Hatcheries and fish farms and stocking make much sense to this mind — if you want more fish, put more fish in. In the rush to fill bellies and pockets we have looked deeper into the microscope and right past the truth that ecosystems simply do not work that way (Shepard, 1998). Fisheries have been dumping fries and smolts into waters for hundreds of years, and the fish have only diminished. It is quite clear now, that every fish humans put in the water is a step closer to extinction. Modern science has proven it, although it is powerless against the money involved.


Of course, there is much of this wild planet that science does not understand, as David Abram (n.d.) so evocatively reminds us. How, for instance, do salmon make their way back to the very same river they were spawned in, after years in the vast sea? Or even more remarkably, monarchs migrate thousands of miles over several generations. How, in God’s name, does a great, great grandchild butterfly find the ground of her ancestors?


Europeans began hatcheries with no knowledge of evolutionary ecology. They mapped their agricultural understandings onto salmon country. “We’ve been stocking fish forever,” remarks a scientist in the film (Murphy, 2019). That “we” is European Americans, not the Indigenous who have coexisted with the salmon for tens of thousands of years, who were also not practicing academic biology.


Perhaps it is not so much what is known that matters, but the way of knowing. Despite the remarkable discoveries of modern science it is predominated by analogies of abstraction and mechanization, as if the butterflies somehow come outside of themselves to survey the landscape of their migration (Abram, n.d.). This incredible work must be accomplished with a type of machinery, the thinking goes, rather than a deep coherence with the living land, something so outside the modern human experience.


However, it makes more sense that the monarchs and salmon would make their way in the same fashion that blood travels into and out of the heart, with the inherence of millions of years of co-embodiment with this Earth being some call Gaia (Abram, n.d.). Listening, salmon shape their bodies to their natal streams, become perfectly attuned to the local ecology. It is not a feat of survey, but of embodied participation in place. It is an incredibly refined and complex knowledge. It is not control, but conversation. It is not dry and contained and separate, like numbers, like maps, like photographs, but wet with the blood mystery of life and death, with the smell of soil and the taste of minerals, with the hair raising awesomeness of this numinous wild world.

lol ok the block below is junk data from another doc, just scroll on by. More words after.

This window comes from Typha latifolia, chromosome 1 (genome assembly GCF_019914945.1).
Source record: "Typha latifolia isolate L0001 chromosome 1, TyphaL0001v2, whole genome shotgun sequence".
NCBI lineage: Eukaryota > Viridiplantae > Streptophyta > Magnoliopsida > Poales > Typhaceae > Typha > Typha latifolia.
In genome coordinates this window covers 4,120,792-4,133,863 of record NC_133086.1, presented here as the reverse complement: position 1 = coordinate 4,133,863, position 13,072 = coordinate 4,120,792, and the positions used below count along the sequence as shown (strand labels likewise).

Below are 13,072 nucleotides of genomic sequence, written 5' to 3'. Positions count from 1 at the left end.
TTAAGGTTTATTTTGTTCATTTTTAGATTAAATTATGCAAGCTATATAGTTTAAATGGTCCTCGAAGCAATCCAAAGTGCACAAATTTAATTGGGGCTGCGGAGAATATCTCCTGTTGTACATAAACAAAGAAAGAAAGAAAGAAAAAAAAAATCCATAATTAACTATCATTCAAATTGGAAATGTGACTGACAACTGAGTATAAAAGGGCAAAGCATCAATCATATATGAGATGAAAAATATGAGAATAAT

The ways we act and move and change, bear a great deal on whether we see the world through abstraction or if we are embodied participants. Understandings are woven into our lives by our representations and actions and the worlds they create (Shepard, 1998). What is being woven into our psyches by the rite of hooking a wire-tapped fish, bludgeoning her, and extracting her eggs?


That there is nothing beyond human control. That we have at last escaped the “dog-eat-dog-world” with our intellect and technology, with our mind that stands apart. That everything is an extension of our command. That the world is one of no Others (Shepard, 2000). This rite extracts mystery from my own womb. It distances humans from the conversation of life, further with every disturbing thwack. It displaces us and the salmon and all who depend on them, with abstract parameters (Casey, 2009). It is the way our farmer psyches act out the repressed truth that we, too, belong at the center of the table, all the while bringing us closer to that certain doom (Snyder, 2004).


Wildness is not the beautiful backdrop to our lives; it is the very basis of life (Snyder, 2004). Earth did not shape us to live apart from Them. Intimacy with death, with self-determined Others, with mysterious ebbs and flows of fish and rivers, are biological, developmental, and mythical requirements of our organism (Shepard, 1998). We depend on and live within a vast ecosystem that we can never fully understand. “For the hunter forager, this Me in a non-Me world is the most penetrating and powerful realization of life. The mature person in such a culture is not concerned with blunting that dreadful reality,” for instance, by forcing the wild salmon into domestication and extinction, “but with establishing lines of connectedness or relationship” (Shepard, 1998, pg. 34). These relationships come to make up the self, literally, psychically, spiritually and mythically.


The desert of the modern psyche, on the other hand, is a hall of mirrors, for the relationships we internalize are strong-armed domestications, forced tameness, and built environments (Shepard, 1998). We have come to see the whole world, and ourselves, as products of fabrication. To command an ecology without sovereignty is to extirpate our own sovereignty. To stock the lakes and rivers and sea crowds our innate intelligence, muddies our ability to perceive, and sours our capacity to respond to life. If we extinct the wild salmon we are driving to extinction this essential part of our humanness, the facet able to attune to our only home, to listen to and be shaped by our world, to be response-able to life.